Jim Weyman, Central Pacific Hurricane Center Director (now retired), talks about NOAA’s job covering tropical cyclones during a presentation in Hilo at the NOAA National Ocean Service Mokupapapa Discovery Center in 2009 in Hilo.
Raymond Tanabe, Central Pacific Hurricane Center warning coordination meteorologist, talks about preparing for a hurricane and how to track it via the NOAA website.
The Saffir-Simpson Hurricane Wind Scale for Hawaii is a 1 to 5 categorization based on the hurricane’s intensity at the indicated time. The scale provides examples of the type of damages and impacts in Hawaii associated with winds of the indicated intensity. In general, damages rise by about a factor of four for every category increase. The maximum sustained surface wind speed (peak 1-minute wind at 10 m [33 ft]) is the determining factor in the scale. The historical examples provided in each of the categories correspond with the intensity of the hurricane at the time of landfall or closest approach in the location experiencing the strongest winds, which does not necessarily correspond with the peak intensity reached by the system during its lifetime. The scale does not address the potential for such other hurricane-related impacts as coastal inundation, waves, and storm surge, rainfall-induced floods, and tornadoes. The wind-caused impacts are to apply to the worst winds reaching the coast and the damage would be less elsewhere. Hurricane wind damage is also dependent upon such other factors as duration of high winds, change of wind direction, amount of accompanying rainfall, and age and strength of structures. Earlier versions of this scale – known as the Saffir-Simpson Hurricane Scale – incorporated central pressure and storm surge as components of the categories. The central pressure was utilized during the 1970s and 1980s as a proxy for the winds as accurate wind speed intensity measurements from aircraft reconnaissance were not routinely available for hurricanes until 1990. Storm surge was also quantified by category in the earliest published versions of the scale dating back to 1972. However, hurricane size (extent of hurricane force winds), local bathymetry (depth of near-shore waters), and topographic forcing can also be important in forecasting the actual coastal inundation, for which storm surge is only one contributing factor in near-shore deep-water locations such as Hawaii. Moreover, other aspects of hurricanes – such as the system’s forward speed and angle to the coast – also impact the coastal inundation that is produced. Thus, to help reduce public confusion about the impacts associated with the various hurricane categories, as well as to provide a more scientifically defensible scale, the storm surge ranges, flooding impact and central pressure statements are being removed from the scale and only peak winds are employed in this revised version – the Saffir-Simpson Hurricane Wind Scale.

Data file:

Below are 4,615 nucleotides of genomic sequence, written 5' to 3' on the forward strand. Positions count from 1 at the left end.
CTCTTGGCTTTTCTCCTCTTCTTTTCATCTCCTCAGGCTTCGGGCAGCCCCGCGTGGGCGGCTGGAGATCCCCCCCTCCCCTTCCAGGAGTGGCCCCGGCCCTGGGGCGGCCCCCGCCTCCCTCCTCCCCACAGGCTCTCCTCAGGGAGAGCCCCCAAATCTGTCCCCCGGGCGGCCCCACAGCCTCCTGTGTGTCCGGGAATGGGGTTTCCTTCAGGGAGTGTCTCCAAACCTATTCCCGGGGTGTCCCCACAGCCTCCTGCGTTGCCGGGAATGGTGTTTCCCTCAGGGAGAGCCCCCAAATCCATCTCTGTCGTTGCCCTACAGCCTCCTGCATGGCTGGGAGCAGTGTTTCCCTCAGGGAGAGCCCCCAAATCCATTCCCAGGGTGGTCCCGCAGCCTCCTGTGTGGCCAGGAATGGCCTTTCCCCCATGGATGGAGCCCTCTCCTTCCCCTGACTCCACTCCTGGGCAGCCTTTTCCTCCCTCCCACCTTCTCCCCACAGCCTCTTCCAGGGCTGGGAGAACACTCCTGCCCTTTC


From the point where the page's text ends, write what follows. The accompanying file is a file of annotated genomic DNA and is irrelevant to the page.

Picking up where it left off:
Category One Hurricane:
Sustained winds 74-95 mph (64-82 kt or 119-153 km/hr). Damaging winds are expected. Some damage to building structures could occur, primarily to unanchored structures (such as school portables). Some damage is likely to poorly constructed signs. Loose outdoor items will become projectiles, causing additional damage. Persons struck by windborne debris risk injury and possible death. Numerous large branches of healthy trees will snap. Some trees will be uprooted, especially where the ground is saturated. Many areas will experience power outages with some downed power poles. Hurricane Iwa (passing just northwest of Kauai in 1982) and Hurricane Dot (landfall on Kauai in 1959) are examples of Category One hurricanes that directly impacted Hawaii.
Category Two Hurricane: